Keenan’s accusations of research misconduct

NIH, the National Institutes of Health, defines research misconduct as

fabrication, falsification, or plagiarism in proposing, performing, or reviewing research, or in reporting research results

with the proviso

Research misconduct does NOT include honest error or differences of opinion

The emphasis is in the original. Other funding agencies have similar definitions.

Some climate change sceptics would appear to believe that a different definition should apply to climate scientists: being a climate scientist.

Allegations of research misconduct have been made against several climate scientists. Michael Mann and Phil Jones have, together, endured at least five inquiries into academic misconduct and been exonerated by each. I’m not aware of any climate scientist who has had an inquiry into academic misconduct make material findings against them.

Perhaps it is the hope that they will eventually that drives Doug Keenan, who has just submitted his fourth (I believe) formal allegation of research misconduct (in addition to several other claims of misconduct that he has not pursued formally – including against the Met Office). His previous allegations against Professor Wang (University at Albany) for his work on urban heat islands and Professors Manning (University of Reading) and Kuniholm (Cornell University) for their work on dendrochronology, were dismissed. This time he is making allegations of misconduct against Christopher Bronk Ramsey on the Bishop-Hill blog and reporting that he has submitted the allegations to Oxford University. Keenan’s allegations of misconduct stem from Bronk Ramsey’s radiocarbon work which Keenan claims is in error.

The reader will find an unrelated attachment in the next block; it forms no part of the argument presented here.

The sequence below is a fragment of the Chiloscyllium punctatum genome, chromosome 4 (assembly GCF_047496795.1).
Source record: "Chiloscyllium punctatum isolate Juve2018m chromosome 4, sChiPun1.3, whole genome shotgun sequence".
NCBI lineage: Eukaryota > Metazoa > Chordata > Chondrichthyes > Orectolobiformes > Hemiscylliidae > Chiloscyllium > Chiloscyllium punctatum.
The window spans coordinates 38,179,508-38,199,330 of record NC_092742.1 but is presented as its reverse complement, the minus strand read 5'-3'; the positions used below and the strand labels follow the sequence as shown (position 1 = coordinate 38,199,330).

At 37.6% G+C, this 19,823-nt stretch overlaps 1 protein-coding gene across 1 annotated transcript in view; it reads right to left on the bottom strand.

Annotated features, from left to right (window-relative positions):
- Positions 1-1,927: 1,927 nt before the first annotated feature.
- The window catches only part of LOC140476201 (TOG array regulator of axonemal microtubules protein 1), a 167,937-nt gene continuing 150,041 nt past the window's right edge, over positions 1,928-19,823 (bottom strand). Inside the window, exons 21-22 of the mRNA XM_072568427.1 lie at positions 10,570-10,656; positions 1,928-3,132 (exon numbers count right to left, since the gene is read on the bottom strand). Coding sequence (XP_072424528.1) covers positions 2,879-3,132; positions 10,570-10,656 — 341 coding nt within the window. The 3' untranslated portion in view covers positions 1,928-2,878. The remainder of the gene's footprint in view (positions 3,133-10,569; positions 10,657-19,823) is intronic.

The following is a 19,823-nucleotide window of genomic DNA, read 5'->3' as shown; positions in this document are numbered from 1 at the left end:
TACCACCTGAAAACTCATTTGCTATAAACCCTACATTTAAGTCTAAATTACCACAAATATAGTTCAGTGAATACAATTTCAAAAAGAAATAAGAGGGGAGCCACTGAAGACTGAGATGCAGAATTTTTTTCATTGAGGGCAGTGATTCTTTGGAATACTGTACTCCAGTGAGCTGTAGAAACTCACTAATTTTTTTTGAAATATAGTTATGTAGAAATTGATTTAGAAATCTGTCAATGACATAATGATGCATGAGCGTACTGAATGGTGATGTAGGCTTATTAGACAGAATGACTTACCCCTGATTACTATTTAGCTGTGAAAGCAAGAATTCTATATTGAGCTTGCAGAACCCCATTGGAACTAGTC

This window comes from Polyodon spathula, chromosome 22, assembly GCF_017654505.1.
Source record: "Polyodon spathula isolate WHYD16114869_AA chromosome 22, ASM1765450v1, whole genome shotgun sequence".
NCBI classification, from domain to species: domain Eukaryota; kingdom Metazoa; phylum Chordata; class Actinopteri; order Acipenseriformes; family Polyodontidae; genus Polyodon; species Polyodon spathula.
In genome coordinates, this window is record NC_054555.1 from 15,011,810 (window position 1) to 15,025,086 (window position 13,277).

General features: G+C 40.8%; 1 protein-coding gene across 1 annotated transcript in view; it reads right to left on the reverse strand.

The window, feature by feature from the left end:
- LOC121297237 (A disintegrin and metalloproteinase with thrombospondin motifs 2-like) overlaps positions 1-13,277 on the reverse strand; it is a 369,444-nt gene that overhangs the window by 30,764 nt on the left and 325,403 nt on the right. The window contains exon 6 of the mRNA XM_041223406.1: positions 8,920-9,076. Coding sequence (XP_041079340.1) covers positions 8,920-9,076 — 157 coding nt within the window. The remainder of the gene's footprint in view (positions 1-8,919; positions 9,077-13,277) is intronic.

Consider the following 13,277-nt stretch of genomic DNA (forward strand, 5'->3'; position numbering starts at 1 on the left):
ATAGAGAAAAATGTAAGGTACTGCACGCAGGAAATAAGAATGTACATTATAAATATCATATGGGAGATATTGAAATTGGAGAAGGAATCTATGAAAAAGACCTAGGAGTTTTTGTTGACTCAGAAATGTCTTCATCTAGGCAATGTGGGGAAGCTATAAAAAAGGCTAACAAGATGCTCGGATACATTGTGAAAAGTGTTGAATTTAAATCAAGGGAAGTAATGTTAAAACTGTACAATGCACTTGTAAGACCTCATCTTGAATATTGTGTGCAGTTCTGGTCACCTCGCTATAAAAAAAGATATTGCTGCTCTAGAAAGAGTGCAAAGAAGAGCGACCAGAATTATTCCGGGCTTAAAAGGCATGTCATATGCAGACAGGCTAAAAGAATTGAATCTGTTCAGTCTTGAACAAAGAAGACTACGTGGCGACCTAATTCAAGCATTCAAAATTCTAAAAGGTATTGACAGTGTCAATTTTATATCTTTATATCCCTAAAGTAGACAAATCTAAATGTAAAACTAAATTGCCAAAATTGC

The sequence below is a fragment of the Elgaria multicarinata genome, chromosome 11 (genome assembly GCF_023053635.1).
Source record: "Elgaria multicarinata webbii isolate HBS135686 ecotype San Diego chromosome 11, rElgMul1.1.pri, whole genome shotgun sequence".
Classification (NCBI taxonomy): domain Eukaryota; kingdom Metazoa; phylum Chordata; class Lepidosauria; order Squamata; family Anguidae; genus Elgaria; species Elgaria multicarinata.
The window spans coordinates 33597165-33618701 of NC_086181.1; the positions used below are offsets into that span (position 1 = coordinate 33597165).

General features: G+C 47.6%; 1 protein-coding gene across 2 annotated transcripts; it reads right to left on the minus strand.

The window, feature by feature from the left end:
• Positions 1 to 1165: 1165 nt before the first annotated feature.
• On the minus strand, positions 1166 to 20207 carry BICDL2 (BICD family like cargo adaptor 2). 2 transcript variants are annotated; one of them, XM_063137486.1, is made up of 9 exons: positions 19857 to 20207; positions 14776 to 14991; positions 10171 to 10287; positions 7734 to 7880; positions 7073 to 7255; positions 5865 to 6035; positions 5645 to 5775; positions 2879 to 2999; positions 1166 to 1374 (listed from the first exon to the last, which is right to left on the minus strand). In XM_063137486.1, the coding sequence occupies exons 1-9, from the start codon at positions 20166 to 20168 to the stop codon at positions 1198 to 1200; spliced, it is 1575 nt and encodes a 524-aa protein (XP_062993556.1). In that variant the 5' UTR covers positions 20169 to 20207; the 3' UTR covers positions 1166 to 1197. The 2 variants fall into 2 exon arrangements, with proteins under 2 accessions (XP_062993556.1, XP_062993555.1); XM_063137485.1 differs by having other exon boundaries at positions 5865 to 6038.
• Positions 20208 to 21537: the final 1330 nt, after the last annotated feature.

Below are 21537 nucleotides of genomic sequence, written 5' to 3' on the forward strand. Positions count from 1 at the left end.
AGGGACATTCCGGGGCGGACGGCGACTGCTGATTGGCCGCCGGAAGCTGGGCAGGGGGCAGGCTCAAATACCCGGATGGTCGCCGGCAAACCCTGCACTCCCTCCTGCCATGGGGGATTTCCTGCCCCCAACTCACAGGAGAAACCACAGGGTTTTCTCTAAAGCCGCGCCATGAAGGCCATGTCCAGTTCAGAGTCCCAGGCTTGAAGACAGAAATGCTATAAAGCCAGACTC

Keenan takes issue with two aspects of Bronk Ramsey’s work. The first is in how radiocarbon dates are calibrated. Keenan has argued in a paper published in Nonlinear Processes in Geophysics that the standard method of calibrating radiocarbon dates is wrong. Bronk Ramey continues to use the standard methods, as implemented in his OxCal software. Keenan believes this is grounds for a misconduct complaint – I fail to see how it can be categorised, at this stage, as more than “differences of opinion” even if Keenan was correct. And he certainly is not.

I wrote about the problems with his paper last year. The basic problem with Keenan’s proposed method is that it assumes that all radiocarbon ages are equally likely – they are not. Radiocarbon dates that correspond with plateaux in the radiocarbon calibration curve are more likely than dates that correspond to steep parts of the curve. Today, others have explained the same in the comments  at Bishop-Hill (see comments by Radford Neal and Nullius in Verba) . Keenan has yet to either accept that he is wrong or to try to demonstrate that he is correct.

The second allegation concerns the correct method for combining radiocarbon dates. Keenan believes that Bronk Ramsey used the wrong method in some papers and asks if corrigenda will be published. Despite Keenan’s combative email, Bronk Ramsey’s response is constructive and explains that the choice of model is “ultimately is a matter of opinion”. Neither in the email nor the paper does Keenan demonstrate that the choice of model makes a material impact on the results.

Keenan’s allegations of misconduct against Bronk Ramsey are hopeless – both complaints can be ascribed to “differences of opinion” and thus be dismissed. Keenan must know this – some of his previous complaints were dismissed on the same grounds. Any honest errors are Keenan’s.  These allegations, like the allegations against Mann and Jones before, will consume the time of the researchers and the committee assembled to investigate the complaint. When his complaint is inevitably dismissed, Keenan will no doubt complain about biases in the system, and other climate sceptics will nod vacuously.